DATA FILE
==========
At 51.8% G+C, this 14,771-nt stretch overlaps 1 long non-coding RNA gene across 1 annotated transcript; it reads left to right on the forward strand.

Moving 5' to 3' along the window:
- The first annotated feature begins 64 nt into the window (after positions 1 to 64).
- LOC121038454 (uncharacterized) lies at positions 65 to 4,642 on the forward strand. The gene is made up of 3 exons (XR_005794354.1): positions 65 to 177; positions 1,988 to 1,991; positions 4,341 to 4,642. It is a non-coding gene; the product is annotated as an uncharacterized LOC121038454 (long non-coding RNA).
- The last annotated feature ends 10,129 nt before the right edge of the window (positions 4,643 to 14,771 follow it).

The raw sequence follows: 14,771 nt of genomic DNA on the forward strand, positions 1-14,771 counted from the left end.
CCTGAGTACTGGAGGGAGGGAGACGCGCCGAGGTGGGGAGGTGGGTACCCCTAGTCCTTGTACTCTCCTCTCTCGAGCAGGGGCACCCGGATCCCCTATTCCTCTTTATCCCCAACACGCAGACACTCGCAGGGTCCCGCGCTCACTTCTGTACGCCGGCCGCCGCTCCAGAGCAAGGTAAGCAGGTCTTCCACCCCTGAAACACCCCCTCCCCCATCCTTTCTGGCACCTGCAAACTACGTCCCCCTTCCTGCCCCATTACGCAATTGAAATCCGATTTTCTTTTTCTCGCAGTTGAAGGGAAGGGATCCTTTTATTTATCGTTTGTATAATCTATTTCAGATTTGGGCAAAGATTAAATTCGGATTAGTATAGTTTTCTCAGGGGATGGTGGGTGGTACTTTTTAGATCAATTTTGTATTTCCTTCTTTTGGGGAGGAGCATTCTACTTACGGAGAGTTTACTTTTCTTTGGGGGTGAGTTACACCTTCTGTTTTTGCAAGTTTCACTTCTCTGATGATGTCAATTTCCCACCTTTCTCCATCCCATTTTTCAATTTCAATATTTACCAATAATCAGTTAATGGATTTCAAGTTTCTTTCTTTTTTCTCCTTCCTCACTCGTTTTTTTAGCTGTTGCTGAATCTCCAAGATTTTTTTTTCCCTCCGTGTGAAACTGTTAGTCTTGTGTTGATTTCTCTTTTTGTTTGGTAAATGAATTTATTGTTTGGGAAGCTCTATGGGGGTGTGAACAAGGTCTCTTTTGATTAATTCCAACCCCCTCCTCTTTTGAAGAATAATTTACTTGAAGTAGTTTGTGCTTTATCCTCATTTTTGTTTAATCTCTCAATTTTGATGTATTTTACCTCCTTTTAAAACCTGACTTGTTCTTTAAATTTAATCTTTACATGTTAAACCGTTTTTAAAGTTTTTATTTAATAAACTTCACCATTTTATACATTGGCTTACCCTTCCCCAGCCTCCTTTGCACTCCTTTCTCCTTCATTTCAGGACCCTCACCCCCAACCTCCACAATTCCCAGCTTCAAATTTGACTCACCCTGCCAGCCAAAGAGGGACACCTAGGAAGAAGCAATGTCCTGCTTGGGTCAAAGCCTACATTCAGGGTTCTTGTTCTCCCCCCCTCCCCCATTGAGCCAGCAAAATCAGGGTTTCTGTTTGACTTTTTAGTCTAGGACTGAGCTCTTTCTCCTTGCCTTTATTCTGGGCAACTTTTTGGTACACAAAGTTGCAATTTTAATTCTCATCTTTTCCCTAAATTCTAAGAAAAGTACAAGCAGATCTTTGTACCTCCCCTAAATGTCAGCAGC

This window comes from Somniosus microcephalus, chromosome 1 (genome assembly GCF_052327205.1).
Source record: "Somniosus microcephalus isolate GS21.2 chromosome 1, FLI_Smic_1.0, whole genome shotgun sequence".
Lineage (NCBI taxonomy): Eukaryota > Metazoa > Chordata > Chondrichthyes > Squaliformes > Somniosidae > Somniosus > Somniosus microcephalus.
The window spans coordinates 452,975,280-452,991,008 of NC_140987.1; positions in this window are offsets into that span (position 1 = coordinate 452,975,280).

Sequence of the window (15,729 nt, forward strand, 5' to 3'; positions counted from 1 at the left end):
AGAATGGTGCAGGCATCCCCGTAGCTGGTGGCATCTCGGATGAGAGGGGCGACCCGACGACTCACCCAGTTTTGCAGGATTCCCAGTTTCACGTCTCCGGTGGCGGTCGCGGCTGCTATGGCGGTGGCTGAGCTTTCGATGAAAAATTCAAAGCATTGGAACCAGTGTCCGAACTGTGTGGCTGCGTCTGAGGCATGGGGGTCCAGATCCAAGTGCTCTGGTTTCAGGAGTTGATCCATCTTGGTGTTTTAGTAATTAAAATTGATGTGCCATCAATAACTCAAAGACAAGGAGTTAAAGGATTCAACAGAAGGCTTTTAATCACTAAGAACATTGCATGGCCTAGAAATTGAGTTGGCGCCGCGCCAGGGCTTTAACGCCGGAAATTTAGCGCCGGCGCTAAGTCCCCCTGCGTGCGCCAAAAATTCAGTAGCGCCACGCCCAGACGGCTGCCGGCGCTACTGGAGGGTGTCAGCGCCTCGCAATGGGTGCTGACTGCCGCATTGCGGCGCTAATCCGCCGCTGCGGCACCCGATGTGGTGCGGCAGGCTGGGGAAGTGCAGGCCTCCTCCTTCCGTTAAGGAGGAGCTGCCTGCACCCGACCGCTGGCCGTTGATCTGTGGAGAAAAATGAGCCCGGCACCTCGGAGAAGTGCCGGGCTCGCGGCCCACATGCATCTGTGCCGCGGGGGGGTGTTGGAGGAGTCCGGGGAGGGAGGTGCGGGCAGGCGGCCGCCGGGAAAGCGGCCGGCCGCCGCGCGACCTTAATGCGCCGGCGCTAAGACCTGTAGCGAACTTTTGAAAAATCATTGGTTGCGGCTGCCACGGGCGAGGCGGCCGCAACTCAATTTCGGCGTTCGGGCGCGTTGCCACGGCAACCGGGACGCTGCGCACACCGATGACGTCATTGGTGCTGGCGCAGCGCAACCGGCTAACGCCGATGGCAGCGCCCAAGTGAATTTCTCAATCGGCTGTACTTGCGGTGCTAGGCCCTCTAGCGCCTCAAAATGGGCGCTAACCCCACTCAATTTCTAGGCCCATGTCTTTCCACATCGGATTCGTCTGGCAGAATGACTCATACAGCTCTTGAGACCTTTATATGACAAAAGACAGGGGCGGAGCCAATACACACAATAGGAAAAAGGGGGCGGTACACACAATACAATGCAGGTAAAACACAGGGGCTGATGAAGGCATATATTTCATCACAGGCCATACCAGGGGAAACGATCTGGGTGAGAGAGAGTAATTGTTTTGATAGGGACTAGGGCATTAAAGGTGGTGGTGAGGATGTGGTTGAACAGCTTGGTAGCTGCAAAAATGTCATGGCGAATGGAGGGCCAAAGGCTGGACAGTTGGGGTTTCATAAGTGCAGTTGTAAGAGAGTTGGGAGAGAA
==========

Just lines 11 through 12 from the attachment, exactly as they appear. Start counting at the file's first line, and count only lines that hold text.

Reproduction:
The window spans coordinates 452,975,280-452,991,008 of NC_140987.1; positions in this window are offsets into that span (position 1 = coordinate 452,975,280).

Sequence of the window (15,729 nt, forward strand, 5' to 3'; positions counted from 1 at the left end):